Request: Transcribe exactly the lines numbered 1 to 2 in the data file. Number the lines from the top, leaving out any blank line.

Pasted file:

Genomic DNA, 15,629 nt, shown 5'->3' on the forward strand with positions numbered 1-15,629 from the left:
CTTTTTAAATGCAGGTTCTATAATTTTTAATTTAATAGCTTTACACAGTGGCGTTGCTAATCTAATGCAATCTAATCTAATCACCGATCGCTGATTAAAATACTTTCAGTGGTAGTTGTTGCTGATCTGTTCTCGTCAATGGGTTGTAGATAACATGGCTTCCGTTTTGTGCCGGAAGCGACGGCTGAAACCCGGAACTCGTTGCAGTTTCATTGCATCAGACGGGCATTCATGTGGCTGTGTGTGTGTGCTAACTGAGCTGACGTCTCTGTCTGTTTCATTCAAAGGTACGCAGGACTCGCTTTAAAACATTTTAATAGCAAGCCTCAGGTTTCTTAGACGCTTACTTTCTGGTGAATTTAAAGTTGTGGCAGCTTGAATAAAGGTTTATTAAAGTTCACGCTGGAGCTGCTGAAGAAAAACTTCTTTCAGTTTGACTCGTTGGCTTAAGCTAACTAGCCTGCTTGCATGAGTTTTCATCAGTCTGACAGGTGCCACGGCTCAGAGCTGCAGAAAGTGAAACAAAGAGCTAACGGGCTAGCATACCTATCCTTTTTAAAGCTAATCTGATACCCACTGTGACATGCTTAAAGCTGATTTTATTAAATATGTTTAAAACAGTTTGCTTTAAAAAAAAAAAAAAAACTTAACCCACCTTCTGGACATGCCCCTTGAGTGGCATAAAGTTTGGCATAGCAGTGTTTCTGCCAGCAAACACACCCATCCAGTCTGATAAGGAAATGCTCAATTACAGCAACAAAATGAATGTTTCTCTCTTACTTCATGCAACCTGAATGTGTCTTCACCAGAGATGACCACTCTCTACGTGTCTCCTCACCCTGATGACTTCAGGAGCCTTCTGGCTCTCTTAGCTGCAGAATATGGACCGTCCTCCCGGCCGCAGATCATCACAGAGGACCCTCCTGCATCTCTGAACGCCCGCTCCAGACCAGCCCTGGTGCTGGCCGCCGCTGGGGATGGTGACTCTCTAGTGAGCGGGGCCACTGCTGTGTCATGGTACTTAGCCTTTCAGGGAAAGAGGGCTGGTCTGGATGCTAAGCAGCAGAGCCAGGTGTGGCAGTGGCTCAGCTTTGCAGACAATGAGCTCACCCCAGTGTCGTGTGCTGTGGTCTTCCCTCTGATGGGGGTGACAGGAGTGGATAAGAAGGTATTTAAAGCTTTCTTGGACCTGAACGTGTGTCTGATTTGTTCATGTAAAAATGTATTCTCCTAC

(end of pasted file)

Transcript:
Genomic DNA, 15,629 nt, shown 5'->3' on the forward strand with positions numbered 1-15,629 from the left:
CTTTTTAAATGCAGGTTCTATAATTTTTAATTTAATAGCTTTACACAGTGGCGTTGCTAATCTAATGCAATCTAATCTAATCACCGATCGCTGATTAAAATACTTTCAGTGGTAGTTGTTGCTGATCTGTTCTCGTCAATGGGTTGTAGATAACATGGCTTCCGTTTTGTGCCGGAAGCGACGGCTGAAACCCGGAACTCGTTGCAGTTTCATTGCATCAGACGGGCATTCATGTGGCTGTGTGTGTGTGCTAACTGAGCTGACGTCTCTGTCTGTTTCATTCAAAGGTACGCAGGACTCGCTTTAAAACATTTTAATAGCAAGCCTCAGGTTTCTTAGACGCTTACTTTCTGGTGAATTTAAAGTTGTGGCAGCTTGAATAAAGGTTTATTAAAGTTCACGCTGGAGCTGCTGAAGAAAAACTTCTTTCAGTTTGACTCGTTGGCTTAAGCTAACTAGCCTGCTTGCATGAGTTTTCATCAGTCTGACAGGTGCCACGGCTCAGAGCTGCAGAAAGTGAAACAAAGAGCTAACGGGCTAGCATACCTATCCTTTTTAAAGCTAATCTGATACCCACTGTGACATGCTTAAAGCTGATTTTATTAAATATGTTTAAAACAGTTTGCTTTAAAAAAAAAAAAAAAACTTAACCCACCTTCTGGACATGCCCCTTGAGTGGCATAAAGTTTGGCATAGCAGTGTTTCTGCCAGCAAACACACCCATCCAGTCTGATAAGGAAATGCTCAATTACAGCAACAAAATGAATGTTTCTCTCTTACTTCATGCAACCTGAATGTGTCTTCACCAGAGATGACCACTCTCTACGTGTCTCCTCACCCTGATGACTTCAGGAGCCTTCTGGCTCTCTTAGCTGCAGAATATGGACCGTCCTCCCGGCCGCAGATCATCACAGAGGACCCTCCTGCATCTCTGAACGCCCGCTCCAGACCAGCCCTGGTGCTGGCCGCCGCTGGGGATGGTGACTCTCTAGTGAGCGGGGCCACTGCTGTGTCATGGTACTTAGCCTTTCAGGGAAAGAGGGCTGGTCTGGATGCTAAGCAGCAGAGCCAGGTGTGGCAGTGGCTCAGCTTTGCAGACAATGAGCTCACCCCAGTGTCGTGTGCTGTGGTCTTCCCTCTGATGGGGGTGACAGGAGTGGATAAGAAGGTATTTAAAGCTTTCTTGGACCTGAACGTGTGTCTGATTTGTTCATGTAAAAATGTATTCTCCTAC